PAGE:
In this era of obsession with assessment, it can be easy to overlook the importance of formative assessment. It is especially easy to overlook formative assessments that use writing as a vehicle for monitoring student learning, partly because so many teachers erroneously believe that such techniques take too much time. In all the anxiety about preparing students for standardized tests, we can forget how easily formative assessment techniques can be integrated into daily classroom activities at all grade levels and all subjects.
I was reminded of the effectiveness of formative assessments recently when I encountered an article titled “Formative Assessment: Helping Students Grow,” published in 2007 in the Council Chronicle (from the National Council of English Teachers). You can find the article here. The author provides an overview of some of the many ways that teachers can use writing to conduct brief but effective formative assessments to support their students’ learning; she also reminds us that formative assessment and summative assessment go hand-in-hand when it comes to effective instruction–no matter the grade level or content area.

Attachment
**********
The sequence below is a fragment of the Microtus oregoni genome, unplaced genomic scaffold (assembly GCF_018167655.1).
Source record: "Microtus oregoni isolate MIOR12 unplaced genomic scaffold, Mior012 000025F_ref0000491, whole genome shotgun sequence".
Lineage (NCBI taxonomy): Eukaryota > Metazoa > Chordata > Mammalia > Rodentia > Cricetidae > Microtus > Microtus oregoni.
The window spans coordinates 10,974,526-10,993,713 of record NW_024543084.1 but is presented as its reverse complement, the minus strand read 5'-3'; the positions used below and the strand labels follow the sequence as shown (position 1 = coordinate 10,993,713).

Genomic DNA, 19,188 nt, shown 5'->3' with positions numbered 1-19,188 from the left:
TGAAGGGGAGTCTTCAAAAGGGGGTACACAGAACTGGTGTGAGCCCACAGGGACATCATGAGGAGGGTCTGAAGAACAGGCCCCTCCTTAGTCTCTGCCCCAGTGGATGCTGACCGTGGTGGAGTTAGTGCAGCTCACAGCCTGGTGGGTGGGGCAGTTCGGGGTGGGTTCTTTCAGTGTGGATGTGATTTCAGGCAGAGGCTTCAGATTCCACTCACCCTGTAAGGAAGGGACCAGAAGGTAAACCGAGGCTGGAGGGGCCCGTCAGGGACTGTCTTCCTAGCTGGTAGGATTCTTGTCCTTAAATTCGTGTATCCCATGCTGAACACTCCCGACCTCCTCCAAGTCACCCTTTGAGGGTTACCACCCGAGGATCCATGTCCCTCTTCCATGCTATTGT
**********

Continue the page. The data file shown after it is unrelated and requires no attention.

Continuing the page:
Of course, Writing Project teachers already know this, and we often share ideas for using writing to conduct formative assessments of our students. But in the cacophony of public debate about education reform, which all too often focuses on testing and test scores (that is, on summative assessment), we rarely encounter thoughtful discussion of how teachers can use formative assessments strategically to improve student learning–and, not coincidentally, increase students’ test scores.
So the next time a colleague tells you he or she has no time for writing activities that help assess what students know and can do, you might point them to this article–or tell them how you use writing to support your students’ learning.
Director, Capital District Writing Project